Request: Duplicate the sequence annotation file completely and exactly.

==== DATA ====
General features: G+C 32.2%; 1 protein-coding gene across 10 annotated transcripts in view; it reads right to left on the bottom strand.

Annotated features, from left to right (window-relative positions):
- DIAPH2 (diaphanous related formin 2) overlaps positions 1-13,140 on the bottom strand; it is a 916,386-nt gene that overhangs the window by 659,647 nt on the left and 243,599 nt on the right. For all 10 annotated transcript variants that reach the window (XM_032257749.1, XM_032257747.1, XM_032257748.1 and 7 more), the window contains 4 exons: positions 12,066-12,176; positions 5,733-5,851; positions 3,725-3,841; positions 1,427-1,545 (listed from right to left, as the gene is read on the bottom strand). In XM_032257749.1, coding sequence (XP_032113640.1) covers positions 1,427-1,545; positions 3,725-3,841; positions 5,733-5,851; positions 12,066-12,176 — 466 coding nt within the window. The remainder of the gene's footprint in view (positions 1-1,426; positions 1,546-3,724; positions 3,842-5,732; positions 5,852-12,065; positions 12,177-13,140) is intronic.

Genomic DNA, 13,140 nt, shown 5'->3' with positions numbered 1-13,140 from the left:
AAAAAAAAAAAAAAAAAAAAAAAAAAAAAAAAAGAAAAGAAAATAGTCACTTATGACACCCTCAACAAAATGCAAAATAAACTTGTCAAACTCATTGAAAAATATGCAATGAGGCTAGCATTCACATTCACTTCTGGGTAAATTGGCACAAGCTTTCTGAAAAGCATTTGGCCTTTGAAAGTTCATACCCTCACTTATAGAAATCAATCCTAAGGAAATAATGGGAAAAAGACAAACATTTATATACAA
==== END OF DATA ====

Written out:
General features: G+C 32.2%; 1 protein-coding gene across 10 annotated transcripts in view; it reads right to left on the bottom strand.

Annotated features, from left to right (window-relative positions):
- DIAPH2 (diaphanous related formin 2) overlaps positions 1-13,140 on the bottom strand; it is a 916,386-nt gene that overhangs the window by 659,647 nt on the left and 243,599 nt on the right. For all 10 annotated transcript variants that reach the window (XM_032257749.1, XM_032257747.1, XM_032257748.1 and 7 more), the window contains 4 exons: positions 12,066-12,176; positions 5,733-5,851; positions 3,725-3,841; positions 1,427-1,545 (listed from right to left, as the gene is read on the bottom strand). In XM_032257749.1, coding sequence (XP_032113640.1) covers positions 1,427-1,545; positions 3,725-3,841; positions 5,733-5,851; positions 12,066-12,176 — 466 coding nt within the window. The remainder of the gene's footprint in view (positions 1-1,426; positions 1,546-3,724; positions 3,842-5,732; positions 5,852-12,065; positions 12,177-13,140) is intronic.

Genomic DNA, 13,140 nt, shown 5'->3' with positions numbered 1-13,140 from the left:
AAAAAAAAAAAAAAAAAAAAAAAAAAAAAAAAAGAAAAGAAAATAGTCACTTATGACACCCTCAACAAAATGCAAAATAAACTTGTCAAACTCATTGAAAAATATGCAATGAGGCTAGCATTCACATTCACTTCTGGGTAAATTGGCACAAGCTTTCTGAAAAGCATTTGGCCTTTGAAAGTTCATACCCTCACTTATAGAAATCAATCCTAAGGAAATAATGGGAAAAAGACAAACATTTATATACAA